The evolution of the fishing industry over the centuries has been accompanied by the development of skills and experience in vessel design, construction and equipment, as well as in fishing operations and safety at sea. Technical developments drastically accelerated this evolutionary process; widespread use of outboard engines, the use of hydraulics for hauling gear and catches, synthetic nets and lines, fish finding electronics and refrigeration equipment led to massive leaps forward in productivity and profitability. Under the free-for-all access to fisheries together with the market's insatiable demand for fish, the harvesting capacity of the fleets was bound sooner or later to reach or even exceed the maximum yield of the fishable stocks.

Excessive fishing effort; increased competition; reduced profitability; economies in vessel maintenance, equipment and manpower; fatigue; recklessness; fisheries management measures (which do not take sufficient account of the human element or fishermen safety into consideration); diversified fishing operations unaccompanied by training, traditional experience and skills; these are some of the factors which have resulted in fishing being the most dangerous occupation in the world.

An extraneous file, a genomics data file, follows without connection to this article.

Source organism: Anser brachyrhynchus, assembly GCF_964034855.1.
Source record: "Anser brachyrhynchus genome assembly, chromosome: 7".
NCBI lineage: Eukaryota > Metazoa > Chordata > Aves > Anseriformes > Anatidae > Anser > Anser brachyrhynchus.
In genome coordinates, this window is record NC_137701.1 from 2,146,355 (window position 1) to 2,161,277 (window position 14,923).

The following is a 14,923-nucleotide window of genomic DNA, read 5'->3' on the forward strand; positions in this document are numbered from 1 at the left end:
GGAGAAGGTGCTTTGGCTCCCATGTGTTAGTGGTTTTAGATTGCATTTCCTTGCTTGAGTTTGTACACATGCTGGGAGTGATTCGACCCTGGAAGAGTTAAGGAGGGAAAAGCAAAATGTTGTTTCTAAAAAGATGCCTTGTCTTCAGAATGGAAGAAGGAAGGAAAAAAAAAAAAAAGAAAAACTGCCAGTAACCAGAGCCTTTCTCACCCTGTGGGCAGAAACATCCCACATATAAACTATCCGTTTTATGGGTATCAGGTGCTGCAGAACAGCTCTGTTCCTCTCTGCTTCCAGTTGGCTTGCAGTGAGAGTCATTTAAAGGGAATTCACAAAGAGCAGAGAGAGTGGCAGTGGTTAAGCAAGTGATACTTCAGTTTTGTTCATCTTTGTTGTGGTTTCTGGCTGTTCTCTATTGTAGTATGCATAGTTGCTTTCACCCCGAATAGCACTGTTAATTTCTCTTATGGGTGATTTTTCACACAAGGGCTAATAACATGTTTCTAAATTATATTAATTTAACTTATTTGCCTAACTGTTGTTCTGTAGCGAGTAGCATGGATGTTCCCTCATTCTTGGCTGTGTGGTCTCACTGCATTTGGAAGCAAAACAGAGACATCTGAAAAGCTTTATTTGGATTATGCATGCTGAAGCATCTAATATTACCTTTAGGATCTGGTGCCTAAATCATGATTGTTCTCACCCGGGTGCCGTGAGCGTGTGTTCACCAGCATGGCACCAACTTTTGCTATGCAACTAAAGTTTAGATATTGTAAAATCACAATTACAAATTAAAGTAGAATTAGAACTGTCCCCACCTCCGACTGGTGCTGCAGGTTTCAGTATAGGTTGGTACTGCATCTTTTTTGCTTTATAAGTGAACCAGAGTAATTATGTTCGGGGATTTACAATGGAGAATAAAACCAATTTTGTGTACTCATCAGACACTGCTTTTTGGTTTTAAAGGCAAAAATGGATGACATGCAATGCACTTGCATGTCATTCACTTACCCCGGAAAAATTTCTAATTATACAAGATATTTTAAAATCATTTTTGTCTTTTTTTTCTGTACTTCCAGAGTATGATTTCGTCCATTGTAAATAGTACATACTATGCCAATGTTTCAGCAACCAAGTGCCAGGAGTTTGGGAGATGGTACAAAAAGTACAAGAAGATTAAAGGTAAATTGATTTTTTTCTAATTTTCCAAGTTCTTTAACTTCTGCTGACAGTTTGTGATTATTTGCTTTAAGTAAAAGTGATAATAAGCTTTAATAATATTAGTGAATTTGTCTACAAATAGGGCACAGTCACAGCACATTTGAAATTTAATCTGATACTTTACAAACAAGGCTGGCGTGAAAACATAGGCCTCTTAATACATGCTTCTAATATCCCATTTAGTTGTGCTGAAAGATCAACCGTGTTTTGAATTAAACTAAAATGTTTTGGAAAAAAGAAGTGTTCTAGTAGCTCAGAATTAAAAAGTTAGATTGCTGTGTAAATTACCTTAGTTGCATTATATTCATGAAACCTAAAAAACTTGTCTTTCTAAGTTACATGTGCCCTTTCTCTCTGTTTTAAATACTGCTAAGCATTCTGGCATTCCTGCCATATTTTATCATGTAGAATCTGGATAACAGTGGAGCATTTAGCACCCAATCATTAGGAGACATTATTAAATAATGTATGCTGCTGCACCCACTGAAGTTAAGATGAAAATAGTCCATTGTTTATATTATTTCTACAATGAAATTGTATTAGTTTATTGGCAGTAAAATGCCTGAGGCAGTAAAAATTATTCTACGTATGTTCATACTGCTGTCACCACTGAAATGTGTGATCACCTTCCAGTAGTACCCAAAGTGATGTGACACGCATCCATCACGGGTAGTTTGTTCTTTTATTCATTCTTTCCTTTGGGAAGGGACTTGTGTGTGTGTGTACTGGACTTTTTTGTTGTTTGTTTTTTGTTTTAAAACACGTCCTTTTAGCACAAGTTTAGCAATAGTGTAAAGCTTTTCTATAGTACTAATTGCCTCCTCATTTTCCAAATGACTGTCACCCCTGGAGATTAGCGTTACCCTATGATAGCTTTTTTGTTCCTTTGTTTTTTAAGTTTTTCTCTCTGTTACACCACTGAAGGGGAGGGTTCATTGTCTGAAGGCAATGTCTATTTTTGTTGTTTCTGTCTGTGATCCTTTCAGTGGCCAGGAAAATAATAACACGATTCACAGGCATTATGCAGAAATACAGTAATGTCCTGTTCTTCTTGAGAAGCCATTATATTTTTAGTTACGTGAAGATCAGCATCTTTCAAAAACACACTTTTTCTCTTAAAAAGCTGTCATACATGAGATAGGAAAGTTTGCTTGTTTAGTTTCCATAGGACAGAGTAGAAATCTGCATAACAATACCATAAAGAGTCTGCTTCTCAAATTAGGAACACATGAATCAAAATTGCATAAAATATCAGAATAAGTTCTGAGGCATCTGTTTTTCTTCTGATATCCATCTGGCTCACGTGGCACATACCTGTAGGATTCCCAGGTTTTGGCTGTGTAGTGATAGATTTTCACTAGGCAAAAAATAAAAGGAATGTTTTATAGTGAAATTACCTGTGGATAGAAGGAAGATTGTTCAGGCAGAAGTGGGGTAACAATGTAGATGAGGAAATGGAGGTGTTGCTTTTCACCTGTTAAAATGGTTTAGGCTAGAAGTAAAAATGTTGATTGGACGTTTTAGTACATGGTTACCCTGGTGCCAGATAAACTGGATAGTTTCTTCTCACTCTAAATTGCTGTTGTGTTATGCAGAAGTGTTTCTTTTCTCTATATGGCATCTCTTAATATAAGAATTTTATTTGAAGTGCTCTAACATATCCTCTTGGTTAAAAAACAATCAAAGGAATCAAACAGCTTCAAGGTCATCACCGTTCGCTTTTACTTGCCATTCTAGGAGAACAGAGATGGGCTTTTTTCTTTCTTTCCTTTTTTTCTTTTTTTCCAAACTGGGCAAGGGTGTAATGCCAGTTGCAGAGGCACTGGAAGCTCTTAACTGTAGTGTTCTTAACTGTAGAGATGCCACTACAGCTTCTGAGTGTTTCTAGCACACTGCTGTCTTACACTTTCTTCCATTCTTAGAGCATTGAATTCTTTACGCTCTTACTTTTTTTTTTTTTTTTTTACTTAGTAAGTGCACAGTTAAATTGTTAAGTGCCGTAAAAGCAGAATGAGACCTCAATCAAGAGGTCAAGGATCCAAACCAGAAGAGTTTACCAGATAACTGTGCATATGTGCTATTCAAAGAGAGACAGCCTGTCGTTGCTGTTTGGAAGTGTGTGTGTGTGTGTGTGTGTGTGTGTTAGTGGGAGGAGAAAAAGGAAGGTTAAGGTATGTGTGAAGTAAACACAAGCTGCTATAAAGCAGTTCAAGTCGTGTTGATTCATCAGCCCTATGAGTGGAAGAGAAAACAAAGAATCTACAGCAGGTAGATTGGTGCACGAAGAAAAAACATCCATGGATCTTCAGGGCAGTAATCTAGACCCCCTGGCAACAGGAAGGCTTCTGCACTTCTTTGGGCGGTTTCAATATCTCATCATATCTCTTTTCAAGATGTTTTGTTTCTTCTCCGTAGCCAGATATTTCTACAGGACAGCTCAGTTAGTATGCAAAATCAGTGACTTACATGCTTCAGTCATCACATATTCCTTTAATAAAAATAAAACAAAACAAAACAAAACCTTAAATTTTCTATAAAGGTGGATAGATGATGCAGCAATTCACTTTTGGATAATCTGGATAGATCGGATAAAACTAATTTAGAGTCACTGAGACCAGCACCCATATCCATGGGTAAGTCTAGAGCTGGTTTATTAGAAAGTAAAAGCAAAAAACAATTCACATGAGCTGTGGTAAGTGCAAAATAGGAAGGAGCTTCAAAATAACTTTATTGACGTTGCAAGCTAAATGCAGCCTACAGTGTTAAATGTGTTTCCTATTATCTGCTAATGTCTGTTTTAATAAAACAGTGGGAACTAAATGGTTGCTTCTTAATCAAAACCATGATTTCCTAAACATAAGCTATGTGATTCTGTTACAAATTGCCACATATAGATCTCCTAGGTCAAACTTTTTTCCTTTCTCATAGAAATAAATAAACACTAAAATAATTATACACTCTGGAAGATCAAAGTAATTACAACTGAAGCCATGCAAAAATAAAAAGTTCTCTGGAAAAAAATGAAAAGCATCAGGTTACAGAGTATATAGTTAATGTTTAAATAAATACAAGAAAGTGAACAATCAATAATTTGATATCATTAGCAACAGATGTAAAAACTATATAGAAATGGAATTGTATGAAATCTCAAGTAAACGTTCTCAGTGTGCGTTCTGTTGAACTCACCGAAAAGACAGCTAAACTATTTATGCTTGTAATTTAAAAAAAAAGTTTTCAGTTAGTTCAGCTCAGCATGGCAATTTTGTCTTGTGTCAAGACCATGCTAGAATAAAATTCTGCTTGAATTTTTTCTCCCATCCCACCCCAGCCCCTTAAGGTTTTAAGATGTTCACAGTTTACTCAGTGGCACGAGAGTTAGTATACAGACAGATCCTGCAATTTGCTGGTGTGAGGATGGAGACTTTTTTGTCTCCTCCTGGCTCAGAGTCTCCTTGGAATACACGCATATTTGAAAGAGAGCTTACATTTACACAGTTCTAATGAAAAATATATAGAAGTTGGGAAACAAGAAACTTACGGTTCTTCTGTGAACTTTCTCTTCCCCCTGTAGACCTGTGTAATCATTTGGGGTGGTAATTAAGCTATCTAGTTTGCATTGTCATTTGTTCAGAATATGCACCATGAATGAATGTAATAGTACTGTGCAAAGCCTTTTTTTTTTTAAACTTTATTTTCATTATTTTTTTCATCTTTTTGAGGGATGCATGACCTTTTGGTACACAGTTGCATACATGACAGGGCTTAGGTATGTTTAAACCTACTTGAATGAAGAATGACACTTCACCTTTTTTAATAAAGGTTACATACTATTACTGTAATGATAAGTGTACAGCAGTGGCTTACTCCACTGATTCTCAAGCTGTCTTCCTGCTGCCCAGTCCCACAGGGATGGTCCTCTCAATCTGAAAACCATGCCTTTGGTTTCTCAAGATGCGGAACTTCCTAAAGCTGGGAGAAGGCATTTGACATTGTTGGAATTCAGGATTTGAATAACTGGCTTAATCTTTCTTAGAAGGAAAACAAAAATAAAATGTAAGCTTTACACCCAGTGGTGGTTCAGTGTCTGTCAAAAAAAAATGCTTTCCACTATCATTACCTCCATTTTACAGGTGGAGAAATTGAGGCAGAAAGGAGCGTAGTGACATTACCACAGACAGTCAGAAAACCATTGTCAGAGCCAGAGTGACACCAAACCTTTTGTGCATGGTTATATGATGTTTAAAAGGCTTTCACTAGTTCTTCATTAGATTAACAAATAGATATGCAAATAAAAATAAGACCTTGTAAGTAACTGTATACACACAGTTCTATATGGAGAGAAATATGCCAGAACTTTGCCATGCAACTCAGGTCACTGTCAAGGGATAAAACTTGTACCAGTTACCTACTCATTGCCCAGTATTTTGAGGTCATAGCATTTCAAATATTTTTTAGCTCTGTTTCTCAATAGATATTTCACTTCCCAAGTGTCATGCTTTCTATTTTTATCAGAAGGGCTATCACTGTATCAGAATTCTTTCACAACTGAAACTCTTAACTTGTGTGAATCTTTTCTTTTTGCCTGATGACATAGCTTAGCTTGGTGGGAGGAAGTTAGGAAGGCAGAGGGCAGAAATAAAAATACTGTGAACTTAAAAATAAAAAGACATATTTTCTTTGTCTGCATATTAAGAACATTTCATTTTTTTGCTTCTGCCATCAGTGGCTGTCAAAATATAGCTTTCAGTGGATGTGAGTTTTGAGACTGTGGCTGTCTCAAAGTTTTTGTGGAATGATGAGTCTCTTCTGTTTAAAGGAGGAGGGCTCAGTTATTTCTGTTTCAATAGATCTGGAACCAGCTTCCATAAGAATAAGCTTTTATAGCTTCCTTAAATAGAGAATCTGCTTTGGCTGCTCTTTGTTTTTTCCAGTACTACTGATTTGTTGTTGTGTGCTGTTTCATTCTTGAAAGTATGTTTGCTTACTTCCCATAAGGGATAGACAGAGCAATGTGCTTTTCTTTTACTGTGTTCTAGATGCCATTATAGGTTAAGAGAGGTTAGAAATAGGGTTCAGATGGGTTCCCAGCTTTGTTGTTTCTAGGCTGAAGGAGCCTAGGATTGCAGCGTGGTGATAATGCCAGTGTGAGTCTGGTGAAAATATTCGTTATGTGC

The consequences of loss of life fall heavily on the dependents. In developing countries, these consequences can be devastating: widows have a low social standing, there is no welfare state to support the family and with lack of alternative sources of income, the widow and children may face destitution.

Many developing countries face the need to design and implement a system to manage their fisheries and may look for external advice and aid to further their goals.

There are a number of areas where improvements can be made at the national level to improve safety for fishermen, provision and analysis of data identifying the cause of accident; education and training of trainers, extensionists, fishermen and inspectors; improved fisheries management, safety regulation and enforcement; develop safety guidelines, increased collaboration between fishermen, fishermen's organisations and government.

last updated:  Friday, January 27, 2017